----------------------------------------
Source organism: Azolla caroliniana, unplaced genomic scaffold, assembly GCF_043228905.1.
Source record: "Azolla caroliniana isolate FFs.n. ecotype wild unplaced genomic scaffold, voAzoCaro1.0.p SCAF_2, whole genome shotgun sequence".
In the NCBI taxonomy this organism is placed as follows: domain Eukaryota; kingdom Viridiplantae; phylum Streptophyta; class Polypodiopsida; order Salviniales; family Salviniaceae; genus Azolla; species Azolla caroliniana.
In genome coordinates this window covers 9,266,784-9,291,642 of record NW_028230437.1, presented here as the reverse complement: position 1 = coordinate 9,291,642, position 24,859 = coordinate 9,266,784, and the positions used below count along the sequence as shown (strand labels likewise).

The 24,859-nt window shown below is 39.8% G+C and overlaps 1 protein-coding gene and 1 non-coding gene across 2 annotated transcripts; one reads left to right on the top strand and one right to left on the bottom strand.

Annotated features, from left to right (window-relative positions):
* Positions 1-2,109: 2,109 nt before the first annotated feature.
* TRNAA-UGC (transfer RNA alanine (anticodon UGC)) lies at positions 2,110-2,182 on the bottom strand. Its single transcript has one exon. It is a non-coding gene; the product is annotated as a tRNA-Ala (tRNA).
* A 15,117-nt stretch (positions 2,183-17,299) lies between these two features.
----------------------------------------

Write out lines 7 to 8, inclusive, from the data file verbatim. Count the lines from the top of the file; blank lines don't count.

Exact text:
* Positions 1-2,109: 2,109 nt before the first annotated feature.
* TRNAA-UGC (transfer RNA alanine (anticodon UGC)) lies at positions 2,110-2,182 on the bottom strand. Its single transcript has one exon. It is a non-coding gene; the product is annotated as a tRNA-Ala (tRNA).